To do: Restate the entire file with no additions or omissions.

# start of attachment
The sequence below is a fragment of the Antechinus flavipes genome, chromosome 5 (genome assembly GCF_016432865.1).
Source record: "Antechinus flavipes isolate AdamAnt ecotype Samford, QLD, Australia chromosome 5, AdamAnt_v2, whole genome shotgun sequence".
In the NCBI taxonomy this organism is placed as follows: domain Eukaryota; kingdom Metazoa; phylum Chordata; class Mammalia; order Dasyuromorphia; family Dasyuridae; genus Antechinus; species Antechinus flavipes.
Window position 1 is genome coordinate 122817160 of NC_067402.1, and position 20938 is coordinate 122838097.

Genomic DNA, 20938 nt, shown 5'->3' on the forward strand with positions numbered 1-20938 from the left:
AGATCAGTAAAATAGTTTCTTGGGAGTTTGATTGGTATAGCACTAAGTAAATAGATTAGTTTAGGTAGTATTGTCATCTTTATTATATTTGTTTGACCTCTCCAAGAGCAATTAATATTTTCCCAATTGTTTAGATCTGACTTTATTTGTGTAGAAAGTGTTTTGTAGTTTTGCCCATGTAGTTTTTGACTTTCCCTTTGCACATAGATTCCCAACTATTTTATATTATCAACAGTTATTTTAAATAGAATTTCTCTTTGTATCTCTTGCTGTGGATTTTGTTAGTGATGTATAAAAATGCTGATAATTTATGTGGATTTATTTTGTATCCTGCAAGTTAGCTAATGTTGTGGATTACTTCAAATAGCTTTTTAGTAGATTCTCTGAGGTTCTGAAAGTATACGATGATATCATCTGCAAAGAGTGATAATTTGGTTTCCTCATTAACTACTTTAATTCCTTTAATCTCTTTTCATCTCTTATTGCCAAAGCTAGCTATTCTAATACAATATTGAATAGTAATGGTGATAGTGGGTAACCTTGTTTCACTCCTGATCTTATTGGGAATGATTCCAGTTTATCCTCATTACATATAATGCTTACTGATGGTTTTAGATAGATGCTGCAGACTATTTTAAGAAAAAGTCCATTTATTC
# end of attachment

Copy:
The sequence below is a fragment of the Antechinus flavipes genome, chromosome 5 (genome assembly GCF_016432865.1).
Source record: "Antechinus flavipes isolate AdamAnt ecotype Samford, QLD, Australia chromosome 5, AdamAnt_v2, whole genome shotgun sequence".
In the NCBI taxonomy this organism is placed as follows: domain Eukaryota; kingdom Metazoa; phylum Chordata; class Mammalia; order Dasyuromorphia; family Dasyuridae; genus Antechinus; species Antechinus flavipes.
Window position 1 is genome coordinate 122817160 of NC_067402.1, and position 20938 is coordinate 122838097.

Genomic DNA, 20938 nt, shown 5'->3' on the forward strand with positions numbered 1-20938 from the left:
AGATCAGTAAAATAGTTTCTTGGGAGTTTGATTGGTATAGCACTAAGTAAATAGATTAGTTTAGGTAGTATTGTCATCTTTATTATATTTGTTTGACCTCTCCAAGAGCAATTAATATTTTCCCAATTGTTTAGATCTGACTTTATTTGTGTAGAAAGTGTTTTGTAGTTTTGCCCATGTAGTTTTTGACTTTCCCTTTGCACATAGATTCCCAACTATTTTATATTATCAACAGTTATTTTAAATAGAATTTCTCTTTGTATCTCTTGCTGTGGATTTTGTTAGTGATGTATAAAAATGCTGATAATTTATGTGGATTTATTTTGTATCCTGCAAGTTAGCTAATGTTGTGGATTACTTCAAATAGCTTTTTAGTAGATTCTCTGAGGTTCTGAAAGTATACGATGATATCATCTGCAAAGAGTGATAATTTGGTTTCCTCATTAACTACTTTAATTCCTTTAATCTCTTTTCATCTCTTATTGCCAAAGCTAGCTATTCTAATACAATATTGAATAGTAATGGTGATAGTGGGTAACCTTGTTTCACTCCTGATCTTATTGGGAATGATTCCAGTTTATCCTCATTACATATAATGCTTACTGATGGTTTTAGATAGATGCTGCAGACTATTTTAAGAAAAAGTCCATTTATTC